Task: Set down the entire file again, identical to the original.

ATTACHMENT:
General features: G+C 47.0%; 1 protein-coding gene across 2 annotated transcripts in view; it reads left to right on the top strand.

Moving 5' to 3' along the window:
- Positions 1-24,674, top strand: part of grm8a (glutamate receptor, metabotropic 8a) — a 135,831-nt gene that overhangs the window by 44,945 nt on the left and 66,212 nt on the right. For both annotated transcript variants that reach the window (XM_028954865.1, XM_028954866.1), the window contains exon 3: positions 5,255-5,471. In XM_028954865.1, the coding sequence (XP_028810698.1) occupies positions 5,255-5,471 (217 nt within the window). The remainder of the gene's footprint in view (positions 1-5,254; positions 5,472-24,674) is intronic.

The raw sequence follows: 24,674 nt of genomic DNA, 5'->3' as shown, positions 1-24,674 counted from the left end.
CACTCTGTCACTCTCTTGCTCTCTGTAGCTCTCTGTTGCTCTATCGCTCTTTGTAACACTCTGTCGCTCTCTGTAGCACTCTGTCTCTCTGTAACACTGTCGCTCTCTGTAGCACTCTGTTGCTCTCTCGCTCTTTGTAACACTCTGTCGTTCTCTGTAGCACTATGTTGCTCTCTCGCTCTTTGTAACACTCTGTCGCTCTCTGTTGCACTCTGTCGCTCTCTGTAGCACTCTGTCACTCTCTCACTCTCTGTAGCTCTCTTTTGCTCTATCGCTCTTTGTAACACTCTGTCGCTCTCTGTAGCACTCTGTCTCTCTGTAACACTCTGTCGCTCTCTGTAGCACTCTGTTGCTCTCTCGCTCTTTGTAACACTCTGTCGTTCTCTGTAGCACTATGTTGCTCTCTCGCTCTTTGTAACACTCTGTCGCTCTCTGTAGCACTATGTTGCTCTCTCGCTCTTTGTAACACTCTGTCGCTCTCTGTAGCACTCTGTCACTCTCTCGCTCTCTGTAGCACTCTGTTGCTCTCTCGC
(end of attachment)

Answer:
General features: G+C 47.0%; 1 protein-coding gene across 2 annotated transcripts in view; it reads left to right on the top strand.

Moving 5' to 3' along the window:
- Positions 1-24,674, top strand: part of grm8a (glutamate receptor, metabotropic 8a) — a 135,831-nt gene that overhangs the window by 44,945 nt on the left and 66,212 nt on the right. For both annotated transcript variants that reach the window (XM_028954865.1, XM_028954866.1), the window contains exon 3: positions 5,255-5,471. In XM_028954865.1, the coding sequence (XP_028810698.1) occupies positions 5,255-5,471 (217 nt within the window). The remainder of the gene's footprint in view (positions 1-5,254; positions 5,472-24,674) is intronic.

The raw sequence follows: 24,674 nt of genomic DNA, 5'->3' as shown, positions 1-24,674 counted from the left end.
CACTCTGTCACTCTCTTGCTCTCTGTAGCTCTCTGTTGCTCTATCGCTCTTTGTAACACTCTGTCGCTCTCTGTAGCACTCTGTCTCTCTGTAACACTGTCGCTCTCTGTAGCACTCTGTTGCTCTCTCGCTCTTTGTAACACTCTGTCGTTCTCTGTAGCACTATGTTGCTCTCTCGCTCTTTGTAACACTCTGTCGCTCTCTGTTGCACTCTGTCGCTCTCTGTAGCACTCTGTCACTCTCTCACTCTCTGTAGCTCTCTTTTGCTCTATCGCTCTTTGTAACACTCTGTCGCTCTCTGTAGCACTCTGTCTCTCTGTAACACTCTGTCGCTCTCTGTAGCACTCTGTTGCTCTCTCGCTCTTTGTAACACTCTGTCGTTCTCTGTAGCACTATGTTGCTCTCTCGCTCTTTGTAACACTCTGTCGCTCTCTGTAGCACTATGTTGCTCTCTCGCTCTTTGTAACACTCTGTCGCTCTCTGTAGCACTCTGTCACTCTCTCGCTCTCTGTAGCACTCTGTTGCTCTCTCGC